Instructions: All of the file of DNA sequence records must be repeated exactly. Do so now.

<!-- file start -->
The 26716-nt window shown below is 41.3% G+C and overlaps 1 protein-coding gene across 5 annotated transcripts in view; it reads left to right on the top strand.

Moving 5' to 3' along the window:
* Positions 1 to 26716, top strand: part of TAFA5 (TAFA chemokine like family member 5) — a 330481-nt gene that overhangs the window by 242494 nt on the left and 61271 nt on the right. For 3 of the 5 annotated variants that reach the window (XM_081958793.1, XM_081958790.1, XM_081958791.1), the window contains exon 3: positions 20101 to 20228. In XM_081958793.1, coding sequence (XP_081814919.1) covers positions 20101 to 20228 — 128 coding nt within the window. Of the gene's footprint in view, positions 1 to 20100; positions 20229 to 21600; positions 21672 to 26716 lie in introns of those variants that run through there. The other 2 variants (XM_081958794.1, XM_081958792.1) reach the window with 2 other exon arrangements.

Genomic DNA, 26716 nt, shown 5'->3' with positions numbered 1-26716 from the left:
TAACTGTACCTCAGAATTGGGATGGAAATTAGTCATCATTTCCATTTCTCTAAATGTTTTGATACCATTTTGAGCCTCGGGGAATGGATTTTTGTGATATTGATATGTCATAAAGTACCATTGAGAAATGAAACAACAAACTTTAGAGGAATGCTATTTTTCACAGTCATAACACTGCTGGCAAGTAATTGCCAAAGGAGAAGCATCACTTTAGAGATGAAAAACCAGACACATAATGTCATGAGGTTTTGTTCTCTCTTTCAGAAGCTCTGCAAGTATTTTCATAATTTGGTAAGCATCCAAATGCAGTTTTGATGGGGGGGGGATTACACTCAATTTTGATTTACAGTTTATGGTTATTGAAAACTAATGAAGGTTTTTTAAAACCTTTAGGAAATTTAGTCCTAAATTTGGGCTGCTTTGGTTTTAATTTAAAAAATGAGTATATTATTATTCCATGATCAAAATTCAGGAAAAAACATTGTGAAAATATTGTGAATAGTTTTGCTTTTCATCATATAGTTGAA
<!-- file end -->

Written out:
The 26716-nt window shown below is 41.3% G+C and overlaps 1 protein-coding gene across 5 annotated transcripts in view; it reads left to right on the top strand.

Moving 5' to 3' along the window:
* Positions 1 to 26716, top strand: part of TAFA5 (TAFA chemokine like family member 5) — a 330481-nt gene that overhangs the window by 242494 nt on the left and 61271 nt on the right. For 3 of the 5 annotated variants that reach the window (XM_081958793.1, XM_081958790.1, XM_081958791.1), the window contains exon 3: positions 20101 to 20228. In XM_081958793.1, coding sequence (XP_081814919.1) covers positions 20101 to 20228 — 128 coding nt within the window. Of the gene's footprint in view, positions 1 to 20100; positions 20229 to 21600; positions 21672 to 26716 lie in introns of those variants that run through there. The other 2 variants (XM_081958794.1, XM_081958792.1) reach the window with 2 other exon arrangements.

Genomic DNA, 26716 nt, shown 5'->3' with positions numbered 1-26716 from the left:
TAACTGTACCTCAGAATTGGGATGGAAATTAGTCATCATTTCCATTTCTCTAAATGTTTTGATACCATTTTGAGCCTCGGGGAATGGATTTTTGTGATATTGATATGTCATAAAGTACCATTGAGAAATGAAACAACAAACTTTAGAGGAATGCTATTTTTCACAGTCATAACACTGCTGGCAAGTAATTGCCAAAGGAGAAGCATCACTTTAGAGATGAAAAACCAGACACATAATGTCATGAGGTTTTGTTCTCTCTTTCAGAAGCTCTGCAAGTATTTTCATAATTTGGTAAGCATCCAAATGCAGTTTTGATGGGGGGGGGATTACACTCAATTTTGATTTACAGTTTATGGTTATTGAAAACTAATGAAGGTTTTTTAAAACCTTTAGGAAATTTAGTCCTAAATTTGGGCTGCTTTGGTTTTAATTTAAAAAATGAGTATATTATTATTCCATGATCAAAATTCAGGAAAAAACATTGTGAAAATATTGTGAATAGTTTTGCTTTTCATCATATAGTTGAA